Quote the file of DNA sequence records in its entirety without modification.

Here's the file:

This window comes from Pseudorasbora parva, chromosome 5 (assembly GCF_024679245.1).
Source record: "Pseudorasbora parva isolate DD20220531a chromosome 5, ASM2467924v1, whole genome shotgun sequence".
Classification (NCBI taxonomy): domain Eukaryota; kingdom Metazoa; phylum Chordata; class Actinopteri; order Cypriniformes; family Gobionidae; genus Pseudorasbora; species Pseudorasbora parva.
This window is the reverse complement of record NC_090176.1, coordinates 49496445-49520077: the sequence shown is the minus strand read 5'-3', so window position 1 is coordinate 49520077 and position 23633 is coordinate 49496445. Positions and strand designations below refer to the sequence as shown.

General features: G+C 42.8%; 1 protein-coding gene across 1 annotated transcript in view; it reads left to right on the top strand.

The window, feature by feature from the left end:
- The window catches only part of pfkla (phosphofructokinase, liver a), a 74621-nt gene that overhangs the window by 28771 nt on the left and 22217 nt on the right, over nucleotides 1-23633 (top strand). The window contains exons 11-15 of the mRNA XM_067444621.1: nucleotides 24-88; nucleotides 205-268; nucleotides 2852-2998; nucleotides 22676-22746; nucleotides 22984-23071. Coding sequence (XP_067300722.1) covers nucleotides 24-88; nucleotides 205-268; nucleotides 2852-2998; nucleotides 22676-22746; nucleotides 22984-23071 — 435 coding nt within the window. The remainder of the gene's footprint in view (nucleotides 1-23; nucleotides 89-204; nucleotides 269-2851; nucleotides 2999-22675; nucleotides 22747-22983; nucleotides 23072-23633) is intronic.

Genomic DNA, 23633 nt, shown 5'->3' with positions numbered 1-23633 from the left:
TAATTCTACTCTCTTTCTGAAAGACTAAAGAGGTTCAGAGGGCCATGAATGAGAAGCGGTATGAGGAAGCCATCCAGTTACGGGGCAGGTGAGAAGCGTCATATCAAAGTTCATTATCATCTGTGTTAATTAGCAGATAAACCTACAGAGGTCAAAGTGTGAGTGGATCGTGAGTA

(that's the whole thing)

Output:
This window comes from Pseudorasbora parva, chromosome 5 (assembly GCF_024679245.1).
Source record: "Pseudorasbora parva isolate DD20220531a chromosome 5, ASM2467924v1, whole genome shotgun sequence".
Classification (NCBI taxonomy): domain Eukaryota; kingdom Metazoa; phylum Chordata; class Actinopteri; order Cypriniformes; family Gobionidae; genus Pseudorasbora; species Pseudorasbora parva.
This window is the reverse complement of record NC_090176.1, coordinates 49496445-49520077: the sequence shown is the minus strand read 5'-3', so window position 1 is coordinate 49520077 and position 23633 is coordinate 49496445. Positions and strand designations below refer to the sequence as shown.

General features: G+C 42.8%; 1 protein-coding gene across 1 annotated transcript in view; it reads left to right on the top strand.

The window, feature by feature from the left end:
- The window catches only part of pfkla (phosphofructokinase, liver a), a 74621-nt gene that overhangs the window by 28771 nt on the left and 22217 nt on the right, over nucleotides 1-23633 (top strand). The window contains exons 11-15 of the mRNA XM_067444621.1: nucleotides 24-88; nucleotides 205-268; nucleotides 2852-2998; nucleotides 22676-22746; nucleotides 22984-23071. Coding sequence (XP_067300722.1) covers nucleotides 24-88; nucleotides 205-268; nucleotides 2852-2998; nucleotides 22676-22746; nucleotides 22984-23071 — 435 coding nt within the window. The remainder of the gene's footprint in view (nucleotides 1-23; nucleotides 89-204; nucleotides 269-2851; nucleotides 2999-22675; nucleotides 22747-22983; nucleotides 23072-23633) is intronic.

Genomic DNA, 23633 nt, shown 5'->3' with positions numbered 1-23633 from the left:
TAATTCTACTCTCTTTCTGAAAGACTAAAGAGGTTCAGAGGGCCATGAATGAGAAGCGGTATGAGGAAGCCATCCAGTTACGGGGCAGGTGAGAAGCGTCATATCAAAGTTCATTATCATCTGTGTTAATTAGCAGATAAACCTACAGAGGTCAAAGTGTGAGTGGATCGTGAGTA